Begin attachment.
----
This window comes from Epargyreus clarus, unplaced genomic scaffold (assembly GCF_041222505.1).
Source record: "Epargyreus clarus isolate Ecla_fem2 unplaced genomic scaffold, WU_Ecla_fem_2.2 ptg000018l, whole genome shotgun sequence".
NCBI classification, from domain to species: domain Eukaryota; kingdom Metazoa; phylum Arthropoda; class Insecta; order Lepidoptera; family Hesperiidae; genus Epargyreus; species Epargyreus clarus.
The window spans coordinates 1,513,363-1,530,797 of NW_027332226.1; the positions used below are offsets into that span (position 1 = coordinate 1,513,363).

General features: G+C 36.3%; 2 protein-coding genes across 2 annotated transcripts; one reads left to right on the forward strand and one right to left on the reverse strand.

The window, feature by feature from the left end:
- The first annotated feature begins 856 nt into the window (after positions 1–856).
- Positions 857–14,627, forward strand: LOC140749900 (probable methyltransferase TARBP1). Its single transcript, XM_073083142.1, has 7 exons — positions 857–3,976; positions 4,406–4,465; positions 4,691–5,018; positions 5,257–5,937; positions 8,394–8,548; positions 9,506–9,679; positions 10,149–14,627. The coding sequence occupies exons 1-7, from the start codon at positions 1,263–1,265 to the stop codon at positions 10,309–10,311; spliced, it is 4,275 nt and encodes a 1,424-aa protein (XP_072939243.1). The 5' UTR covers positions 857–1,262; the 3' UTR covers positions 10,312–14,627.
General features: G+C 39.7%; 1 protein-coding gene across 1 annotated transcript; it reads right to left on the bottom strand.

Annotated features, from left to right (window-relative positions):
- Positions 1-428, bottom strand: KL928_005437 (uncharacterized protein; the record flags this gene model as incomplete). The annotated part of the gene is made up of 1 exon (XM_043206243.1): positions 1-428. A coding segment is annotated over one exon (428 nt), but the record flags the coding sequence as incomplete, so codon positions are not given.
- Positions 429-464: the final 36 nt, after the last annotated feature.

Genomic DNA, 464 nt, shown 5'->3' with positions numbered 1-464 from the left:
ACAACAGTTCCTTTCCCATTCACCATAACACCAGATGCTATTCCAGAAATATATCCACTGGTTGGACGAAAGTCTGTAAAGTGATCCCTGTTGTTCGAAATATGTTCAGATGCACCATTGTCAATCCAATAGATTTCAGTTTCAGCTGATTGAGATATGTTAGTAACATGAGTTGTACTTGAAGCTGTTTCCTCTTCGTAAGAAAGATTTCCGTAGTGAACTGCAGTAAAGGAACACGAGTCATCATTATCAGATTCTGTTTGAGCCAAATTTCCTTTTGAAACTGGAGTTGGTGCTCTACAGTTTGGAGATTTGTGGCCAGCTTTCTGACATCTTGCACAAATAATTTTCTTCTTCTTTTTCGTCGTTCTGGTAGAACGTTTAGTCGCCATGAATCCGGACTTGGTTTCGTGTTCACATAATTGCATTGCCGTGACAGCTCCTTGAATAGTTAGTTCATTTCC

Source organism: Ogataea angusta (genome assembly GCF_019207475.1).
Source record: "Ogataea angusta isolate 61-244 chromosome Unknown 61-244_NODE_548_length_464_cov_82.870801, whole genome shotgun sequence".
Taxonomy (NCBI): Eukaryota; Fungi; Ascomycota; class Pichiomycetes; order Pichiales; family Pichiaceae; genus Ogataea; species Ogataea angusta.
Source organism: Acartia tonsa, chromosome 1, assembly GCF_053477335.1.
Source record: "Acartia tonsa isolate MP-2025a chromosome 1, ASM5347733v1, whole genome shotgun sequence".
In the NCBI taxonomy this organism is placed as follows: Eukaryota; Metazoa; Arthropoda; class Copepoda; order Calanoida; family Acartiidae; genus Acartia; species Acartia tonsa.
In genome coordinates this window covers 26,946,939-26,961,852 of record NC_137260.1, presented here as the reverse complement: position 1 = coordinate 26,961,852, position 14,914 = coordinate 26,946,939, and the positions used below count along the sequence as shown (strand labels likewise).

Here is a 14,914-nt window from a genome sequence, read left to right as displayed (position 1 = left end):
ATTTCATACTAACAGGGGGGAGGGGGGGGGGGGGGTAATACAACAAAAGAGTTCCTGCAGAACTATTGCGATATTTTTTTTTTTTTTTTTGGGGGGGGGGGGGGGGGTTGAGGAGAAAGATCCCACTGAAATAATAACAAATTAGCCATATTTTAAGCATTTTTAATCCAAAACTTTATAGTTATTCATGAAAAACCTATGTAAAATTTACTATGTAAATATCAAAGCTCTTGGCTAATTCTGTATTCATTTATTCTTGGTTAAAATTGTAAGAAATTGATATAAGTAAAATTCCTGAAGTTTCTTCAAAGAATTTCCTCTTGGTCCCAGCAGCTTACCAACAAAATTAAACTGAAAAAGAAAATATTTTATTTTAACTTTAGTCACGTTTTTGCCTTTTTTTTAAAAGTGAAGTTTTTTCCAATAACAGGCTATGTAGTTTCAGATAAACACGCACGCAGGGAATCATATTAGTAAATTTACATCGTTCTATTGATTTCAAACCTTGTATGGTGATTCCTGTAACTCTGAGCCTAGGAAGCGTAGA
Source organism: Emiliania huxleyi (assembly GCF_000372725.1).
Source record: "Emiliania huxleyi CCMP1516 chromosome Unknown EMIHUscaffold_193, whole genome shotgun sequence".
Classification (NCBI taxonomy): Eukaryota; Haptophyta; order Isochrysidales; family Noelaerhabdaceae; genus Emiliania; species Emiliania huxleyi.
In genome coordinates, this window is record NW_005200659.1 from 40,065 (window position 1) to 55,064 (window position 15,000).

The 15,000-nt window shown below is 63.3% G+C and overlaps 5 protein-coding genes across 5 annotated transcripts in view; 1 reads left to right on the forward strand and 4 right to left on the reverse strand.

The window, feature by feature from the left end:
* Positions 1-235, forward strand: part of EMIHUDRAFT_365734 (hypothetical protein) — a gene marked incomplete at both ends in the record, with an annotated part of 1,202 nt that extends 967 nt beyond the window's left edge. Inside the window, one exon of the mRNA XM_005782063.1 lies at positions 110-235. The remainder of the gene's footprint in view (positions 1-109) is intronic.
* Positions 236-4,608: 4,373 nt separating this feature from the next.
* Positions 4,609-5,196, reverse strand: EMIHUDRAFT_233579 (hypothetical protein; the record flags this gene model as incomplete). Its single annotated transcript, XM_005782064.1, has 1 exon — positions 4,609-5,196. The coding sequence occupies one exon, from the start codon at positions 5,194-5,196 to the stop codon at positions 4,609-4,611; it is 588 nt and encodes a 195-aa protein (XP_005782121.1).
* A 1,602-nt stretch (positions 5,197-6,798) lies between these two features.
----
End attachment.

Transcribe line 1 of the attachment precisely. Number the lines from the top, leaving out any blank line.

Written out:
This window comes from Epargyreus clarus, unplaced genomic scaffold (assembly GCF_041222505.1).